The day I met Mladic

Ratko Mladic
Image caption Ratko Mladic said he dreamed of world peace

As the war crimes trial of General Ratko Mladic begins at The Hague, the BBC's Allan Little recalls meeting him for the first time.

It was June 1992 and you could stand at a Serb gun position on Trebevic Mountain on the south side of Sarajevo and gaze down at the city beneath you, shimmering in the haze of high summer. The streets were laid out like a map at your feet. You could see how easy it was for the gunmen to pick a target.

"Can you hit the Holiday Inn from here?" I asked one machine gunner. (The hotel would later house the foreign press corps; the BBC would set up its office there later that summer. It looked dangerously exposed to me). "Ha!" he laughed. "Hit the Holiday Inn? Choose a window!"

There was an old Yugoslav Army barracks nearby at a place called Lukavica. I called there trying to find a way into the besieged city - seeking Serb military permission to cross the siege lines.

Serb paramilitaries wandered around, draped in bullet belts and bandanas, young men pumped up with the prospect of battle, intimidating in their confident, aggressive swagger.

There were weapons for sale. One man told me you could buy a hand grenade for a dollar - the same price, I would learn later, that you would pay for a fresh egg in the besieged, hungry city.

War in secret

It was here, that day, that I met General Mladic in person, one to one, for the first time. I shook his hand. He held it firm and would not let go for what seemed to me to be many minutes. He drew unnervingly close, just a few inches from my face.

"I dream of a world of peace," he said, "in which the only guns will be made of plastic, for little boys to play with and re-enact the struggles of their ancestors".

As he spoke, men serving in an army under his command were bombarding the city beneath us.

And that, in some ways, was the least of it. Across northern and eastern Bosnia, where Bosniaks (Bosnian Muslims) and Serbs had lived side-by-side and intermingled for centuries, a different kind of war was taking place.

In each municipality, Serb nationalists had set up a so-called "Emergency Committee". In each place, this committee set about the removal of non-Serbs from their homes.

In most places, there was no fighting. Gen Mladic's men simply rounded up the non-Serb population, separated the men from the women and children, expelled the latter and imprisoned the former.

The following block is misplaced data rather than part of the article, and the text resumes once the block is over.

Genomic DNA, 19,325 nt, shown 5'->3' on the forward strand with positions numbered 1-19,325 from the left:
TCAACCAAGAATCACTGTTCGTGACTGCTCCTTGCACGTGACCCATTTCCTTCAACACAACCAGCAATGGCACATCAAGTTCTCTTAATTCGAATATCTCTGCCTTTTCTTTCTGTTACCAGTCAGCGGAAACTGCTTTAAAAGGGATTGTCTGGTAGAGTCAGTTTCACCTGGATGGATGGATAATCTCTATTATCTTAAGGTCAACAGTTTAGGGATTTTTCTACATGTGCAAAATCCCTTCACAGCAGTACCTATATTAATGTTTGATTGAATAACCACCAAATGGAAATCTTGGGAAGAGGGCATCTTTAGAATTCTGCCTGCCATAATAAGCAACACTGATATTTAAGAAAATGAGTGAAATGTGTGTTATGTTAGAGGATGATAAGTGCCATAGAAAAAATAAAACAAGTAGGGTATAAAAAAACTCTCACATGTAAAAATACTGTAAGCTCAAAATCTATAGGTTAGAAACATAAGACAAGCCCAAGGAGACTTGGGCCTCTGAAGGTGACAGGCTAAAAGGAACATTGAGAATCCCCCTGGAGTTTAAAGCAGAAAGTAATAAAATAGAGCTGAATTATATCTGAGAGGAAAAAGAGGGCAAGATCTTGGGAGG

Many of those men deemed to be a threat were summarily murdered. Many of the women were held as sex slaves. The TV cameras saw little or none of this. Word leaked out slowly to an incredulous world.

One evening, months into the war, the Bosnian Serbs' deputy president, a suave Shakespeare scholar called Nikola Koljevic, who would later commit suicide, told a British newspaper reporter, privately: "You know we are glad you reporters were so focused on Sarajevo in the spring and summer of 1992, because it enabled us to get on with what we had to do in the north and the east of the country."

Criminal enterprise

The term "ethnic cleansing" was not coined by the foreign media to discredit the Serbs. It is the term they themselves used to described what they were doing.

Image caption Ratko Mladic, greeting a Bosnian Serb soldier, in Srebrenica

Srebrenica is the atrocity the world knows about. But Srebrenica did not come out of the blue. The rounding up of civilians, and the targeted killings, and the forced expulsions, and the rapes and the massacres had been going on for three years before Srebrenica.

There remains, even now, a dispute about the nature of the war. There are many who still insist on a kind of moral equivalence; who still insist that, in essence, all sides were equally guilty.

For there were, after all, atrocities on all sides.

But there was something distinctive about the Serb war effort. At its heart there was a criminal enterprise - the deliberate forced removal of civilian populations aimed at creating an ethnically pure territory.

It was organised town-by-town and village-by-village. It was centrally directed, carefully planned, well resourced, backed up by overwhelming military force and, crucially, it was state-sponsored.

What role was played by the man who shook and held onto my hand that hot summer's day 20 years ago? That is now for the courts to determine.